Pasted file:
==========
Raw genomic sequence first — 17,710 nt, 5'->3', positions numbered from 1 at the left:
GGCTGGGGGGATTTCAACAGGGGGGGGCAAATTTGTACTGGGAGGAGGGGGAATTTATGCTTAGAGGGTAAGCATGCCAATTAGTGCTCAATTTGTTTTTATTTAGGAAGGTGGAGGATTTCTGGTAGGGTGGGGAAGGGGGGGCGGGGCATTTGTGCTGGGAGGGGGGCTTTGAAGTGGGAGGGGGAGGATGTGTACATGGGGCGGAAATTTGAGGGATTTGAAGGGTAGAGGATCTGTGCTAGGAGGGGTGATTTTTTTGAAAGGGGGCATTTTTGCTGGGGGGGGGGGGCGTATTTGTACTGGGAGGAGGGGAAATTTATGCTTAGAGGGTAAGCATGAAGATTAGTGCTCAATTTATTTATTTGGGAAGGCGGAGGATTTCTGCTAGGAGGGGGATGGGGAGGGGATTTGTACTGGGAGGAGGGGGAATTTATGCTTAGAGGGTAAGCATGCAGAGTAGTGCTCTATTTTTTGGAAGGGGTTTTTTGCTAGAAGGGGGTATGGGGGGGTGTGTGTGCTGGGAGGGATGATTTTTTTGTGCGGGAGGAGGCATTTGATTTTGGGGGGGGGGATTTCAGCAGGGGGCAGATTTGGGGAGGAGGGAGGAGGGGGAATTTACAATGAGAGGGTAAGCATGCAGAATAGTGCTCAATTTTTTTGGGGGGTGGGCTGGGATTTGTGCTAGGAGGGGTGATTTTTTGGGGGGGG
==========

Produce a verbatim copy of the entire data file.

Raw genomic sequence first — 17,710 nt, 5'->3', positions numbered from 1 at the left:
GGCTGGGGGGATTTCAACAGGGGGGGGCAAATTTGTACTGGGAGGAGGGGGAATTTATGCTTAGAGGGTAAGCATGCCAATTAGTGCTCAATTTGTTTTTATTTAGGAAGGTGGAGGATTTCTGGTAGGGTGGGGAAGGGGGGGCGGGGCATTTGTGCTGGGAGGGGGGCTTTGAAGTGGGAGGGGGAGGATGTGTACATGGGGCGGAAATTTGAGGGATTTGAAGGGTAGAGGATCTGTGCTAGGAGGGGTGATTTTTTTGAAAGGGGGCATTTTTGCTGGGGGGGGGGGGCGTATTTGTACTGGGAGGAGGGGAAATTTATGCTTAGAGGGTAAGCATGAAGATTAGTGCTCAATTTATTTATTTGGGAAGGCGGAGGATTTCTGCTAGGAGGGGGATGGGGAGGGGATTTGTACTGGGAGGAGGGGGAATTTATGCTTAGAGGGTAAGCATGCAGAGTAGTGCTCTATTTTTTGGAAGGGGTTTTTTGCTAGAAGGGGGTATGGGGGGGTGTGTGTGCTGGGAGGGATGATTTTTTTGTGCGGGAGGAGGCATTTGATTTTGGGGGGGGGGATTTCAGCAGGGGGCAGATTTGGGGAGGAGGGAGGAGGGGGAATTTACAATGAGAGGGTAAGCATGCAGAATAGTGCTCAATTTTTTTGGGGGGTGGGCTGGGATTTGTGCTAGGAGGGGTGATTTTTTGGGGGGGG